By Richard Wink
February 26, 2013
Evidently there are always late comers to the meme party. In the case of the thousands of parodies that sprung up in tribute to Psy’s ‘Gangnam Style’ it was ‘Norfolk Style’ that rubber stamped the meme’s death. People in the county are usually slow to new cultural trends, so despite broadband being available from Barton Bendish to the Broads, it was no surprise that this was the place where the joke wasn’t funny anymore.
Now, as Psy falls another internet dance craze has inspired morons… I mean millions. A DJ from Brooklyn, New York called Baauer has seen his track ‘Harlem Shake’ condensed to soundtrack a series of increasingly tiresome displays of viral idiocy. Thankfully each video is a mere thirty seconds long, just enough for our short attention spans to cope with. I’ll concede that some are clever, such as the Norwegian Army Edition, but hundreds are horrifically lame, and this is a mere few weeks since the original video was uploaded. Already we’re reaching saturation point.
No matter how many versions you watch they all follow the same pattern: the track hits, one person dances with everyone else on camera ignoring them, and usually the lone dancer is wearing a mask. Then halfway through, the call of “Then do the Harlem shake” sets everyone in the video off, and a plethora of props, animal costumes and other bells and trinkets wiggle around . These videos are getting millions and millions of hits.
Unlike ‘Gangnam Style’, I don’t think this one will run for much longer. ‘Harlem Shake’ is merely likely to be usurped by an equally annoying viral trend. However Baauer (real name Harry Rodrigues), the man behind the track, well, he’s going to sit back for the next few weeks, roll a cigar, laugh at the insanity and cash in. Unlike Psy, an entertainer who probably dreamt of worldwide superstardom all his life, Baauer already seems bemused by it all. Baauer himself did not feature in the original video, nor have any input in its creation, which has put him in an odd position: now he’s receiving the kind of promotion that any up and coming musician could only dream of.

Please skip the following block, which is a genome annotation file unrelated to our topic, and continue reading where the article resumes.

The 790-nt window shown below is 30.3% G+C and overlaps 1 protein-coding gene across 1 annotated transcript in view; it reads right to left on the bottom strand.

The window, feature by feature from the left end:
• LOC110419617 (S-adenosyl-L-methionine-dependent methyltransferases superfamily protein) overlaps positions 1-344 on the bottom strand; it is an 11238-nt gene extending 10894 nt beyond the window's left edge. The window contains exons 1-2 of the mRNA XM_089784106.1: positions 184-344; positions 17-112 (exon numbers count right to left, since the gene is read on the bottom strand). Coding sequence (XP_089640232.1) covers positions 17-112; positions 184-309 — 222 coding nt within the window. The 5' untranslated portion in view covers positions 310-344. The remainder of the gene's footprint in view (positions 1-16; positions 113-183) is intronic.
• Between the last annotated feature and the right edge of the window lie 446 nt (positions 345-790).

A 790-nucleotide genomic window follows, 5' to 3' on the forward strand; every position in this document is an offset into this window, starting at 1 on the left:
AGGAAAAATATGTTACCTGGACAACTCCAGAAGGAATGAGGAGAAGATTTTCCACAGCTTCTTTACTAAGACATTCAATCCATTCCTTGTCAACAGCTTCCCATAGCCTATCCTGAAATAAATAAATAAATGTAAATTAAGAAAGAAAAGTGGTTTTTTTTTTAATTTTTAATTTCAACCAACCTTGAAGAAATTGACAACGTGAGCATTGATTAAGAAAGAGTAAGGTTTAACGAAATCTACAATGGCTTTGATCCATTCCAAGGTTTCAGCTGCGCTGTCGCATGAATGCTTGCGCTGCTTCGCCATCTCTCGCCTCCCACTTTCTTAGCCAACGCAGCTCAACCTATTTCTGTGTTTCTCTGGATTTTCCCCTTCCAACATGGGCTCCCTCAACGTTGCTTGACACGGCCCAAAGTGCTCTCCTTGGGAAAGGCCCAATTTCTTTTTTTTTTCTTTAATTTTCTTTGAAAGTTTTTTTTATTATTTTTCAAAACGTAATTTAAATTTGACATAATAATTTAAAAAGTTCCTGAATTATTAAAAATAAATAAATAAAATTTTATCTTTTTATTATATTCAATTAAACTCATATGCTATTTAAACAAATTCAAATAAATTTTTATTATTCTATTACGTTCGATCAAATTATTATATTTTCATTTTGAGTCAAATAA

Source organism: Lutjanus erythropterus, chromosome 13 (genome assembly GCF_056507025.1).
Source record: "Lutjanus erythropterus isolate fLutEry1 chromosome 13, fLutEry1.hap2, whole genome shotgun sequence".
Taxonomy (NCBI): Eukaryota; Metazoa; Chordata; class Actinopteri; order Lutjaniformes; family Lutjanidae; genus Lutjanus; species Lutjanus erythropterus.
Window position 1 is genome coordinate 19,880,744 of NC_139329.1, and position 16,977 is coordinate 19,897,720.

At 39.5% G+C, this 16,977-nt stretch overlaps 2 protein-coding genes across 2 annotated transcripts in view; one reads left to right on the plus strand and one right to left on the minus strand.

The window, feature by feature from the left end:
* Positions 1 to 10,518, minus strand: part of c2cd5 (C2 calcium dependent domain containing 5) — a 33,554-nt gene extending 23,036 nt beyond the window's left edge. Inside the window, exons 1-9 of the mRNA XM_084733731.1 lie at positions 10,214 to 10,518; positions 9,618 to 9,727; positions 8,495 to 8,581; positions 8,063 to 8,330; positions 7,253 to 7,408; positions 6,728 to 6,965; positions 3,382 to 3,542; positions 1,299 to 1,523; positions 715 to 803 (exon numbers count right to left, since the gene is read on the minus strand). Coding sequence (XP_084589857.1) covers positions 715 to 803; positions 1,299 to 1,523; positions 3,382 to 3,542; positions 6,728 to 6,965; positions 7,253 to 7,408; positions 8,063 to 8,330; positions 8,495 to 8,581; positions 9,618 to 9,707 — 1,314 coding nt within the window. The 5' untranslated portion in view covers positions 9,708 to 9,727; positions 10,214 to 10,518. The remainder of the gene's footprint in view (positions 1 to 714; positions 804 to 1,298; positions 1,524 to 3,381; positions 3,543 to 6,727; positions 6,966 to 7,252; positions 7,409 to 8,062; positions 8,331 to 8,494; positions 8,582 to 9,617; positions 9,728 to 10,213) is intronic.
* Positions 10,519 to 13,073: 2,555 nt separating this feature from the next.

Why is ‘Harlem Shake’ proving to be so popular? Well, the format is simple, allowing for instant imitation – all you need a static camera, and basic video editing skills to make a quick cut midway through which unleashes the glorious playful pandemonium. This can be replicated on webcams and mobile phones, and if you want to go further it can involve as many people as you like, on the scale of a several hundred strong flash mob-like event. A spectacle is being created.
There is no substance to the ‘Harlem Shake’ and yet in a few short weeks it has had a profound impact on popular culture; Baaeur actually doesn’t need to release an official music video for the song, because it would be essentially be pointless. He doesn’t need to promote his shows. Everything about Baaeur’s career is a brave new world, yet dangerous if he aspires to be more than a one billion YouTube hits wonder. In this world of transient media crazes, will the current most popular DJ in the world be instantly forgotten?